When I worked in Silicon Valley, the concept of core values was all the rage and I was used to hearing and seeing them displayed loudly on company walls right and left. Luckily, I worked for a company where core values encompassed a day-to-day behavior at Twitter. We recalled our core values not only in quarterly reviews, but in our daily work and were frequently encouraged to make decisions based on them and evaluate potential choices that might go against those core values we held dear.
Unfortunately, when I made the shift to start my own small business, I found the practice much less popular. All around me, there were small businesses — many times with dozens of employees — that had not yet clarified or communicated their core values. If you operate or work for a small business and haven’t simplified your core values, or need a refresher, then listen up. Here’s what you can do to ensure you’re effectively implementing these core values to ensure your business’ growth and success.
Brainstorm Potential Core Values
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The first step in creating core values is brainstorm what makes sense for your organization. Brainstorming allows you to generate as many ideas as possible without editing yourself. One of the worst things you can do during this process is worry about having a “good” idea (or a “great” one)! Instead, focus on coming up with as many ideas as possible, perhaps in a set period of time. For example, try brainstorming 25 potential core values in 10 minutes. Or 50 in 30 minutes, perhaps. Once you have the ideas, then you can move on to the next step.
Identify the Key Core Values that Work for Your Business
Once you have a list of potential core values, now cut that list down to a few key core values that resonate very highly with your small business, your mission and the direction in which you want to go. Remember, you can choose to involve others in this process as well. Depending on the size or structure of your organization, evaluate if other team leaders’ contributions would benefit the larger process. Doing this exercise in groups is a great way to create greater buy-in even before you communicate and share your values company-wide. No matter what, work to find those few core values you feel are distinctly you; don’t worry about other companies’ core values. Focus on what would most resonate with you and your team.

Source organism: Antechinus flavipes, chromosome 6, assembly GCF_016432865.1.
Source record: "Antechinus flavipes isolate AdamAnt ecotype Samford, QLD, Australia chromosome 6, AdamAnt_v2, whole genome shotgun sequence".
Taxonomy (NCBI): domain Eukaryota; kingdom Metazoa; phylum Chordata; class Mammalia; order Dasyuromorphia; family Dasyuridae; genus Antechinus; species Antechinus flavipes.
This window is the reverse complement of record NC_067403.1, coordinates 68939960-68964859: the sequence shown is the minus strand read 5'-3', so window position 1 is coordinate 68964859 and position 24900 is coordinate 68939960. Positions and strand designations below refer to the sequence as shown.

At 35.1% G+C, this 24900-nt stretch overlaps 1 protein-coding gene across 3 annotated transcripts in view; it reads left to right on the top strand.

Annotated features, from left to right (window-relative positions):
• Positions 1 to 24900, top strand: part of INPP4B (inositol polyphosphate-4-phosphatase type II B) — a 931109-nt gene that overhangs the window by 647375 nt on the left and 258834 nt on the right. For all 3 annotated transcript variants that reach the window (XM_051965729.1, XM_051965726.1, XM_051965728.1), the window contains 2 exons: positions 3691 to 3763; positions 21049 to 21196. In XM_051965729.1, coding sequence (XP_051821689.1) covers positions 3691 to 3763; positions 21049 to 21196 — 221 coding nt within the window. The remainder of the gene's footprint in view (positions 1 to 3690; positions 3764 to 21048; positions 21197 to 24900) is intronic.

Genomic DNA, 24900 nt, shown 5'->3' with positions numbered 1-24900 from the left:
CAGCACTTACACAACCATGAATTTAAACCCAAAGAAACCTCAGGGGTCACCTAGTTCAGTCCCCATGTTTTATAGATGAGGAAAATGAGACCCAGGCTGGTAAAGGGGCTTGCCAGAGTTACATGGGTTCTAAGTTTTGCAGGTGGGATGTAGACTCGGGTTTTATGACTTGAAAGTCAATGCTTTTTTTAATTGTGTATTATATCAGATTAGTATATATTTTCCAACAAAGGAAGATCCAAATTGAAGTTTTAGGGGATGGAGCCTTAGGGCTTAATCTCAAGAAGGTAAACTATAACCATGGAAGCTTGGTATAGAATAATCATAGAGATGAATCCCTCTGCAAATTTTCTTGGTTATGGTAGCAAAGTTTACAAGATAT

Convey those Core Values to Your Company
Once you decide on your organization’s key core values, the next step is think about how to best convey those to your company. Whether it’s a simple memo, an announcement at a company dinner, or the focus of a team-wide retreat or offsite meeting, you’ll want to make sure you convey the importance of the core values and the role you want them to play within your organization.
Communicate those Core Values Externally in Ways that Work
Once you’ve determined and conveyed your core values internally, the next step is taking small steps to communicate them externally to your current and potential customers and clients. There are different ways to do this and the strategy will depend on your specific goals. Perhaps, it’s about putting these values on your website, incorporating them in your annual report, or introducing them into your discussions with potential clients. Whatever it is, make sure you think about how important it can be to help the public better understand your business and what it’s all about.
Ultimately, core values aren’t something reserved only for large companies with huge bottom lines. Small businesses need core values if not more so, than larger businesses. By following these steps, you can brainstorm, determine and convey your own core values to the world – to great effect.